Biscardi refused to allow Fiola to go home. When Fiola attempted to leave, Biscardi produced a small pistol and ordered Fiola into Biscardi's house to await Huhn. Fiola was eventually handcuffed to the table, repeatedly threatened, and held for two days.

Huhn got the handcuffs from one of the other codefendants, put them on Fiola, then placed a gun to Fiola's head and said he was going to blow Fiola's brains out because Fiola had set up the "trick." Biscardi punched the victim in the face. Codefendant Mones threatened to chop the victim up and feed him to the fishes. Huhn handcuffed Fiola's right hand to the table and cuffed Fiola's feet together. Fiola's face was bleeding. Huhn threatened to kill Fiola and his family; and he also threatened to cut Fiola's son's arms and legs off. Fiola was scared by these threats and by Huhn's gun. Huhn wanted his money back, saying there was approximately $485,000 in the car.

Huhn and Mones left, with Fiola alone with Biscardi, who repeatedly exhorted Fiola to tell the truth, saying Fiola would not be harmed if Huhn got his money back. Biscardi even offered to pay Fiola $50,000 to tell him (Biscardi) who took the money. Finally, tired, exhausted and scared, Fiola told Biscardi that he had set up the theft whereupon Biscardi made a phone call, and in a half hour or an hour, codefendant Mones returned and questioned Fiola as to where the "guys" who took the car and the money lived. Fiola told Mones where Carl's shop was; and Mones left.

The next morning, Saturday, Huhn returned with Mones and another man. Huhn, who was armed, began interrogating Fiola, and threatened to kill Fiola, his son and his ex-wife. Mones instructed Biscardi to go to the kitchen and get a knife as he (Mones) was going to cut up the victim and throw him to the fish. The defendant grabbed one of Fiola's feet and took one handcuff off, and Biscardi gave a knife to Mones, who threatened to cut Fiola's leg off.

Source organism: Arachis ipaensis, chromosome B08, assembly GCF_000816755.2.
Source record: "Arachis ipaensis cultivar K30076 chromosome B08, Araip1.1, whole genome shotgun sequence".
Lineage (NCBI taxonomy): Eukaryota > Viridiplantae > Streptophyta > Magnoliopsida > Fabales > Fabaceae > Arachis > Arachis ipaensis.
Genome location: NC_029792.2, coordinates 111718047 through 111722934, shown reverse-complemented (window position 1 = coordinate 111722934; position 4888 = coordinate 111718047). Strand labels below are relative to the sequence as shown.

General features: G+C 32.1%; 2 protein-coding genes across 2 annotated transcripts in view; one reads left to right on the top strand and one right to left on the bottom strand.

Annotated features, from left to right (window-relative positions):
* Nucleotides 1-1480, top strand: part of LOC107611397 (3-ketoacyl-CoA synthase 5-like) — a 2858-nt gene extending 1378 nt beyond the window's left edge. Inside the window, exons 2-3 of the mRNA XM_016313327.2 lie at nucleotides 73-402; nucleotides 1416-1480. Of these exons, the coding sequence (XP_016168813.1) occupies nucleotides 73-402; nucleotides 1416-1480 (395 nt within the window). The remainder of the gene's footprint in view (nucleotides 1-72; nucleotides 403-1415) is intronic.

Fiola was moaning, so Huhn put a handkerchief in Fiola's mouth so he could not scream. Finally, Huhn dropped Fiola's foot, replaced the handcuff and again threatened to kill Fiola if he did not get in touch with somebody.

Fiola gave Huhn the phone number of Jimmy Varone, who was Fiola's only means of contacting Carl. They dialed the number and gave the phone to Fiola. Huhn held a gun to Fiola's head and threatened to kill him if he made a wrong move. Huhn had a pad or paper in his hand with instructions on what Fiola was to say to Varone. Fiola asked Varone to find Carl and to have Carl meet him, Fiola, at the shop the next morning. While Fiola was talking with Varone, Huhn grabbed the phone and threatened Varone, his family and his gas station. Fiola's conversation with Varone was being listened to by someone on the extension phone in the kitchen.

The "guys"--Huhn, Mones and the other man--left Biscardi's house about 11 p.m. Saturday evening; the last thing they told him was that he would be dead the next morning.

Later, when Fiola awoke, he found Biscardi asleep and snoring; so he got off the couch and managed to pull the coffee table along until he could reach the phone, from which he made the 911 call.

Fiola later identified the photograph of Huhn that Fiola had identified for the police.

A tape recording of Fiola's 911 call was played. On cross-examination Fiola admitted that for about six months he maintained that he did not know who the other people involved in his kidnapping (besides Biscardi) were. He had also denied knowing who the others were when he appeared at Biscardi's bond hearing.